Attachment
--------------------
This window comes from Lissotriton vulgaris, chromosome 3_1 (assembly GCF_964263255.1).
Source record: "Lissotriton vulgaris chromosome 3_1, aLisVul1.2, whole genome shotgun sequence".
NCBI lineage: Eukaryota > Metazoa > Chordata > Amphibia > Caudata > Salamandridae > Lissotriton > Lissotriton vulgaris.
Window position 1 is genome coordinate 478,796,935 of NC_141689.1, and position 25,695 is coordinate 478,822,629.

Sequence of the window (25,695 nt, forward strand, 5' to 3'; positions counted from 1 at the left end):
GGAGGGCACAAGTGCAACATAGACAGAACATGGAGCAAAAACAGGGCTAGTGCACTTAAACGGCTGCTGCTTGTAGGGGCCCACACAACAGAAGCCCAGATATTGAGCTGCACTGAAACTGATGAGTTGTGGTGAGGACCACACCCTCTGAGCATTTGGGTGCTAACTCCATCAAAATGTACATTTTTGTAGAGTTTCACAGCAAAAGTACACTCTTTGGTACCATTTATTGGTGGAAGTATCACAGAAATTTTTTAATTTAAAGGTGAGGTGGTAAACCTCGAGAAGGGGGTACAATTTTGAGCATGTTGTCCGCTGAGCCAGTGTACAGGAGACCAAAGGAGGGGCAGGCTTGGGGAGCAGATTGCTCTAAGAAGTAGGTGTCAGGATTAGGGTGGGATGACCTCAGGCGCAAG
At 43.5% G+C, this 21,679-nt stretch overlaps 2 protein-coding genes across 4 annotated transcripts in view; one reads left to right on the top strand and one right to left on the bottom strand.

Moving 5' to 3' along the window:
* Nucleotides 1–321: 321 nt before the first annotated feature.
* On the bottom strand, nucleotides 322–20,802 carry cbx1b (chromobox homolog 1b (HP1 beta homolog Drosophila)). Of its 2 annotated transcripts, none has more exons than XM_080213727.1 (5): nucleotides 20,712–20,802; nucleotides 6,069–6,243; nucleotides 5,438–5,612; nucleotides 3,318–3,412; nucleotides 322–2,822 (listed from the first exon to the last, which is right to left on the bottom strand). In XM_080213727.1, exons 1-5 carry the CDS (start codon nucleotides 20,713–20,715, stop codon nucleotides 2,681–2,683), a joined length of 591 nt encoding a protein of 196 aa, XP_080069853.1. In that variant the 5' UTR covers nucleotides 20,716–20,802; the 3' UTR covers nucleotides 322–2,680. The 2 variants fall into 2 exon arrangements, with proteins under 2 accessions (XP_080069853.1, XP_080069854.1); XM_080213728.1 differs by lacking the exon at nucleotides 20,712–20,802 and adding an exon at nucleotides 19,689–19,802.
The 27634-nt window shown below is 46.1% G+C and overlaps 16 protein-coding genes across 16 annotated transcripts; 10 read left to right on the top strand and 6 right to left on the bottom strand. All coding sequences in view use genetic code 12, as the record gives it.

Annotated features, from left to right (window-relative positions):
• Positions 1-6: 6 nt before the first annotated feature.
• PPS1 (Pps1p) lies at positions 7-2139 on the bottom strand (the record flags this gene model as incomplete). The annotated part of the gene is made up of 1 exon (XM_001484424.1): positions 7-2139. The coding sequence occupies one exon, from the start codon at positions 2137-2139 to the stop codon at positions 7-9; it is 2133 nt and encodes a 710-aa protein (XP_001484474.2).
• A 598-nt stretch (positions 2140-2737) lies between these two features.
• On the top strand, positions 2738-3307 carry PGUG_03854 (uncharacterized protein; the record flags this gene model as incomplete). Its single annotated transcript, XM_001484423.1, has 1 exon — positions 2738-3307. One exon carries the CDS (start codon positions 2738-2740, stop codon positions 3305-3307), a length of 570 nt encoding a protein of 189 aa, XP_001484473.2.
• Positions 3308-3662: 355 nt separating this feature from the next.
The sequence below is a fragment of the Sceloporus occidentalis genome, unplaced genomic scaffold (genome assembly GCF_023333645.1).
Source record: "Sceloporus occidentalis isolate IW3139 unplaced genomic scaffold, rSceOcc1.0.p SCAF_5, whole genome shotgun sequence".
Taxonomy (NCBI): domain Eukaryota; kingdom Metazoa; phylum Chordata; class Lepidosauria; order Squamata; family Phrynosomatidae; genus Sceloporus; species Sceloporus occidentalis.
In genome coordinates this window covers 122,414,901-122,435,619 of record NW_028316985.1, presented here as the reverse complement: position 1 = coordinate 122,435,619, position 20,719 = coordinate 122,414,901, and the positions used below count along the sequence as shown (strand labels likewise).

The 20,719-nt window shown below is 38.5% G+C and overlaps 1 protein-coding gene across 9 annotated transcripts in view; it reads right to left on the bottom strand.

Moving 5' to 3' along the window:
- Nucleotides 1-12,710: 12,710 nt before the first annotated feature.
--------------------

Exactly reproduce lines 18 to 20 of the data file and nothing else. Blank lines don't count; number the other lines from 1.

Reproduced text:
The sequence below is a fragment of the Sceloporus occidentalis genome, unplaced genomic scaffold (genome assembly GCF_023333645.1).
Source record: "Sceloporus occidentalis isolate IW3139 unplaced genomic scaffold, rSceOcc1.0.p SCAF_5, whole genome shotgun sequence".
Taxonomy (NCBI): domain Eukaryota; kingdom Metazoa; phylum Chordata; class Lepidosauria; order Squamata; family Phrynosomatidae; genus Sceloporus; species Sceloporus occidentalis.